MPs concerned about the UK’s cyber security

MPs across all parties have serious fears about the UK’s cyber security defences, according to a YouGov survey. Among 100 surveyed MPs, 62 believe there is a serious risk of critical national infrastructure being compromised.

This includes the possibility of the UK’s nuclear capabilities being hacked, as well as the comparably less disastrous (but still severe) threat to transport links, energy and water suppliers, hospitals and digital services.

The concern isn’t new. Ciaran Martin, head of the NCSC (National Cyber Security Centre), said in April that it is a matter of “when, not if” the UK suffers a debilitating cyber attack. However, the fact that so many MPs have acknowledged the threat is promising. It should create a push in parliament for strengthened cyber defences in essential services, a move that began with the transposition of the EU’s NIS Directive (Directive on security of network and information systems) into UK law, where it is referred to as the NIS Regulations (The Network and Information Systems 2018).

“Positive” results

Ollie Whitehouse, global chief technical officer at the NCC Group, which commissioned the survey, said: “It’s very positive to see that a majority of MPs are aware of the different threats we face and realise the gravitas of a successful attack, particularly with regards to our resilience as a nation.”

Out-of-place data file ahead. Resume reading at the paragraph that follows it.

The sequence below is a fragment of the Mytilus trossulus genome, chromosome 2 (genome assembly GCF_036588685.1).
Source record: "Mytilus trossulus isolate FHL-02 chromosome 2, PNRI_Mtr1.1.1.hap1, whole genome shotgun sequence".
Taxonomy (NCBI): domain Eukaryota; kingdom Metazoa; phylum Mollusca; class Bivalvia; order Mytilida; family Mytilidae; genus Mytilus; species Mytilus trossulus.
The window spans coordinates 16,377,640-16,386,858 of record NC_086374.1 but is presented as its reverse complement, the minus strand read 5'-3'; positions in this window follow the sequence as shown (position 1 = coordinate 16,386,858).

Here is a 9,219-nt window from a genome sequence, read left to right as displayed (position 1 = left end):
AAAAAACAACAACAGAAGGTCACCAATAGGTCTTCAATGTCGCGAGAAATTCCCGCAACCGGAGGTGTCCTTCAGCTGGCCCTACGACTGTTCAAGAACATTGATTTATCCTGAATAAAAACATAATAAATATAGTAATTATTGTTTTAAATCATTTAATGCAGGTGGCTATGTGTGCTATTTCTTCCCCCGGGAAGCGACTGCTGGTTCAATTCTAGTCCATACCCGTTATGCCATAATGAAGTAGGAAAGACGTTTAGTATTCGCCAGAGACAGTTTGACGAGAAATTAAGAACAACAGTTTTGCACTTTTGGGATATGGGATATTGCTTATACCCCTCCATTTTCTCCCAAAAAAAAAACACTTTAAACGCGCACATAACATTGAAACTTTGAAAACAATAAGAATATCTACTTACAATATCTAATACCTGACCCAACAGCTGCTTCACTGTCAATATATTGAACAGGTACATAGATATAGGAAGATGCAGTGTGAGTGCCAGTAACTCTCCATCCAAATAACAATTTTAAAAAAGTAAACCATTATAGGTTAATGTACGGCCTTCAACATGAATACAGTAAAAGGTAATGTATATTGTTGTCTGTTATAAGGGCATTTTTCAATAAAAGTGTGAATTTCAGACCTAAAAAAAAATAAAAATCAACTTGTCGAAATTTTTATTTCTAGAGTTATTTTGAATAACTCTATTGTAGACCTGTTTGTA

He noted the government’s proactivity in implementing initiatives to address cyber security and business continuity. The UK was one of the first EU member states to transpose the NIS Directive into national law, and the government has done a good job releasing guidance to help organisations within its scope.

Whitehouse added: “MPs play a significant role in these initiatives, so it’s important to maintain continued education around modern threats and informed dialogue amongst all stakeholders. This will ensure that parliamentary staff at all levels understand the steps they need to take, in both their professional and personal lives, to address cyber risk head-on.”

Complying with the NIS Regulations

The UK’s ability to avert a major cyber attack depends on organisations’ ability to comply with the NIS Regulations. The legislation lays out the steps that OES (operators of essential services) and DSPs (digital service providers) must take to mitigate the risk of an attack and the damage it can cause.

Meeting the NIS Regulations’ requirements will be a long, hard process, so it’s important to be as prepared as possible. Our NIS Regulations Gap Analysis enables you to assess how big of a job you have on your hands. A specialist cyber security consultant will analyse your organisation and provide you with a detailed report containing:

  • An analysis of the overall state and maturity of your cyber security and resilience arrangements;
  • Specific details of the gaps between your current cyber arrangements and the requirements of the NIS Regulations;
  • An action plan that outlines and indicates the level of internal management effort required to implement and maintain a cyber resilience programme in line with the NIS Regulations;
  • A compliance status report against the individual elements of the requirements; and
  • Recommendations for solutions, including resource requirements and proposed timelines.

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